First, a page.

Philip Klein of the Washington Examiner explains in health care terms why there is no such thing as a free lunch.
President-elect Trump has made waves by saying that though he plans to repeal Obamacare, he wants to keep the aspect of it that bans coverage for those with pre-existing conditions. But this is not possible without broader changes to the healthcare system.
The pre-existing condition ban is ultimately one of the primary drivers of the premium hikes we're seeing within Obamacare. The reason is that with insurers forced to offer coverage to anybody who applies, they incur higher medical costs, and they thus require more signups from younger and healthier people — but those signups aren't materializing in a large enough volume to offset costs.
The problem with the pre-existing condition ban is that it's a perfect example of how bigger government begets bigger government. That is, once lawmakers ban pre-existing conditions, they have to come up with a way to make it affordable. Otherwise, insurers could just say, "Sure, we'll cover people with heart problems, but for $2,000 a month."There are some proposed fixes.
1) Have a high risk pool subsidized by the government. (The old it doesn't cost money if the government pays for it trick.)
2) Allow people to sign up only once every two years instead of every year. (Why Avik Roy thinks this would make a significant difference is beyond me. Younger people don't usually think: "I can make it for a year at a time without health insurance, but two years is way too dangerous." I don't think so.)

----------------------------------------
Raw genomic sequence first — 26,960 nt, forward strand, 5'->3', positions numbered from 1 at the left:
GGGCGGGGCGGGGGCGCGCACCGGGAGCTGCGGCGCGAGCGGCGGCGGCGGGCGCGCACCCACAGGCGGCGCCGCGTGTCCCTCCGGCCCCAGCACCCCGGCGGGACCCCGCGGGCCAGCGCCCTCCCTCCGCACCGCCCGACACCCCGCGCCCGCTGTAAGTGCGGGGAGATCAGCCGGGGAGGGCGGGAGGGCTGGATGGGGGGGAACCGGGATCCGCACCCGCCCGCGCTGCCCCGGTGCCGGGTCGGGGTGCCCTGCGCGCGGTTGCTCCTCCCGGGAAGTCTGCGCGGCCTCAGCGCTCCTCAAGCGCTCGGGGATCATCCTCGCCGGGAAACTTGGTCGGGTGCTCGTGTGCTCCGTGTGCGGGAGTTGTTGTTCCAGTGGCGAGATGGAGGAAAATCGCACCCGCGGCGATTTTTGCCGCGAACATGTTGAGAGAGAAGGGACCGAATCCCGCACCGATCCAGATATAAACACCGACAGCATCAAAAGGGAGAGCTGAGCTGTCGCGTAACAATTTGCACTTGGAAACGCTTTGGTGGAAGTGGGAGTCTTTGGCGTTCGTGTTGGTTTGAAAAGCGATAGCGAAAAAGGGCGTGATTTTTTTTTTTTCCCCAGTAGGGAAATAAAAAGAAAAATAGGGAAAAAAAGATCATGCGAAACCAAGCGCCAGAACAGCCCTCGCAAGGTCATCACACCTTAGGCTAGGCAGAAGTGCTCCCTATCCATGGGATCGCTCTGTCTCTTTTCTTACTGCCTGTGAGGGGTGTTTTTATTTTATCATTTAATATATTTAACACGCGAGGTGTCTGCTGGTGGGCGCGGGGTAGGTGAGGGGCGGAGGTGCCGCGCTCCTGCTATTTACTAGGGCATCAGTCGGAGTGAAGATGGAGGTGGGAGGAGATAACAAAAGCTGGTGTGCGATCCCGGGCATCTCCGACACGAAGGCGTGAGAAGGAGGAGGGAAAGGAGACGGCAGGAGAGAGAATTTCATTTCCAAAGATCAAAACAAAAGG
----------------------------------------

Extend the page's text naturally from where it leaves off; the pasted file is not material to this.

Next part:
3) Health status insurance (which is kind of the old catastrophic insurance). (This would bring more people into the insurance pool, but not a lot more money, and it's money that's lacking.)
4) Klein doesn't mention the single payer insurance plan, but some suggest that. Sort of the VA expands to cover everyone. (Given the VA's poor showing in some areas, this probably wouldn't be popular and has the same money problem as idea 1.)
Klein ends with a warning:
So, there are various ideas out there for addressing coverage for those with pre-existing conditions, but it would have to be done as part of a broader effort to replace Obamacare. Republicans couldn't simply repeal all of Obamacare and carve out the pre-existing condition provision without decimating the insurance market.